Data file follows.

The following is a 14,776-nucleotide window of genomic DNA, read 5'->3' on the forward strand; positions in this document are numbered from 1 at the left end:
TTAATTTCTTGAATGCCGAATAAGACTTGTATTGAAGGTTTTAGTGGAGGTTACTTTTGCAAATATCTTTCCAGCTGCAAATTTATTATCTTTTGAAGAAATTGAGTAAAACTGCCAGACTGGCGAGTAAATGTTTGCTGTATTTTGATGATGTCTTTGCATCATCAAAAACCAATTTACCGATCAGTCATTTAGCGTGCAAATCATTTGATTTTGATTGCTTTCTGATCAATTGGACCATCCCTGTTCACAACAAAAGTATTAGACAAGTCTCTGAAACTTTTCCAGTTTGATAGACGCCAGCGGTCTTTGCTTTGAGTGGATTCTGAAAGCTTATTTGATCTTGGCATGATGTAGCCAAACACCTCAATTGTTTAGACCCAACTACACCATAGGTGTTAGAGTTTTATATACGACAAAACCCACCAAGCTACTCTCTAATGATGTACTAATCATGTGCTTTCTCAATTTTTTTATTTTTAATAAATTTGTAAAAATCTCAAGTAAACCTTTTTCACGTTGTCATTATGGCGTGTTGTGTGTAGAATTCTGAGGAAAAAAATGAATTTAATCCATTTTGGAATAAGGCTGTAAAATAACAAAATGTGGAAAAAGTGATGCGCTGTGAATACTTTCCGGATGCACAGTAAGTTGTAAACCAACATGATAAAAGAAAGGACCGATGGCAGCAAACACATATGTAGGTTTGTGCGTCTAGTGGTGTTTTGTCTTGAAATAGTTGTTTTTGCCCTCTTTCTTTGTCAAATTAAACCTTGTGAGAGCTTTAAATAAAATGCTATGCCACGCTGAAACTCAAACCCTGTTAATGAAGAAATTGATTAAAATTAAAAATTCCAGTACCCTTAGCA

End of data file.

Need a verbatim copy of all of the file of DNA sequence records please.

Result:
The following is a 14,776-nucleotide window of genomic DNA, read 5'->3' on the forward strand; positions in this document are numbered from 1 at the left end:
TTAATTTCTTGAATGCCGAATAAGACTTGTATTGAAGGTTTTAGTGGAGGTTACTTTTGCAAATATCTTTCCAGCTGCAAATTTATTATCTTTTGAAGAAATTGAGTAAAACTGCCAGACTGGCGAGTAAATGTTTGCTGTATTTTGATGATGTCTTTGCATCATCAAAAACCAATTTACCGATCAGTCATTTAGCGTGCAAATCATTTGATTTTGATTGCTTTCTGATCAATTGGACCATCCCTGTTCACAACAAAAGTATTAGACAAGTCTCTGAAACTTTTCCAGTTTGATAGACGCCAGCGGTCTTTGCTTTGAGTGGATTCTGAAAGCTTATTTGATCTTGGCATGATGTAGCCAAACACCTCAATTGTTTAGACCCAACTACACCATAGGTGTTAGAGTTTTATATACGACAAAACCCACCAAGCTACTCTCTAATGATGTACTAATCATGTGCTTTCTCAATTTTTTTATTTTTAATAAATTTGTAAAAATCTCAAGTAAACCTTTTTCACGTTGTCATTATGGCGTGTTGTGTGTAGAATTCTGAGGAAAAAAATGAATTTAATCCATTTTGGAATAAGGCTGTAAAATAACAAAATGTGGAAAAAGTGATGCGCTGTGAATACTTTCCGGATGCACAGTAAGTTGTAAACCAACATGATAAAAGAAAGGACCGATGGCAGCAAACACATATGTAGGTTTGTGCGTCTAGTGGTGTTTTGTCTTGAAATAGTTGTTTTTGCCCTCTTTCTTTGTCAAATTAAACCTTGTGAGAGCTTTAAATAAAATGCTATGCCACGCTGAAACTCAAACCCTGTTAATGAAGAAATTGATTAAAATTAAAAATTCCAGTACCCTTAGCA